People do whatever gives them the most positives or escapes negatives. Clearly, surfing most of the day was way more positive for this person than doing their job. If surfer doesn't like his job, maybe it's time for a change.

On the other hand, many of us (especially in the beginning of our careers) need a push from our managers to do the difficult work of getting better at our jobs and developing confidence and a history of success. People will like to do things they have had success with.

This puts the responsibility on the manager to always be providing pushes to get people to do things out of their comfort zone, then follow up with feedback and positive encouragement.

People should have enough pushes from peers and managers and positive encouragement for tasks well done to not allow them time during the day to surf for 30+ hrs.

If those pushes and encouraging feedback are not there, don't blame people for spending their time elsewhere. Think about your behavior first and what you are doing to encourage performance. If you are at your encouragement limit, then start to think about firing.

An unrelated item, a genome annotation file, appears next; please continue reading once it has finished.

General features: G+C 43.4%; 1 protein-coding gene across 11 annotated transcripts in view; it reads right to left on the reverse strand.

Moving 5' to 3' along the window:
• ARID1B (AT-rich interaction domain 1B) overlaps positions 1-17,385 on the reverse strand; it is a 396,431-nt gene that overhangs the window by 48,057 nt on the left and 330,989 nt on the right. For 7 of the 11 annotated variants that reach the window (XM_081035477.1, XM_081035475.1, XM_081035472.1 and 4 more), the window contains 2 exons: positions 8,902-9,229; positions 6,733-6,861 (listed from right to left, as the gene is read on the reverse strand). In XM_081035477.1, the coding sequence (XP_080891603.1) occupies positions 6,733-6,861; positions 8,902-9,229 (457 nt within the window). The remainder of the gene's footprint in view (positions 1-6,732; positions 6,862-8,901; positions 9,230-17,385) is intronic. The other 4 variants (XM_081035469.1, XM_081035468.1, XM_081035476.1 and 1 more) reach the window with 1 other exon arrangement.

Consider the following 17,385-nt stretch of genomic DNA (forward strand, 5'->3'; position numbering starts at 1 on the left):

Davis Staedtler's picture

Careful to let the economic climate determine whether or not you should keep a bad employee. You have a business to run and there are behaviors that either have a negative or positive influence on your business and your people. I'm not saying behaviors strictly by themselves determine termination. A greater part of the mix is also competency, character and chemistry.

I call this situation gangrene. I hate to loose my leg, but it'll kill me if I don't.


RobRedmond's picture

I think the answer here is a little different than some of the above. I don't know if my people surf the net at work, and I don't care. I give them goals, and they either make them or not. I focus on their results, not the process through which they arrive at them.

  • Telling people what not to do is not effective. Tell them what you want them to do. "Only do your work during work hours. I am paying you to get your tasks done."
  • Set numerical goals for performance that your employee has to meet to be considered succeeding. If he meets them, then you don't care if he surfs. If he does not, then you don't care if he surfs - just that he is missing his goals and not performing up to expectations. Focus on his results, not the process.
  • Set dated goals for his performance. If he easily makes these, you are giving too much time or too low of expectations numerically.
  • Measure performance
  • Use MT goals: A number + a verb + an object + by + a date (and time if short term)
  • Review his performance with him monthly, quarterly, and then annually as a pro forma "We both know how you did" repeat of the previous 11 runs.

Most likely, this employee has no real MT goals to aspire to make, and therefore feels his time is unstructured and pretty much just sitting around occupying a desk since he is bored with his job.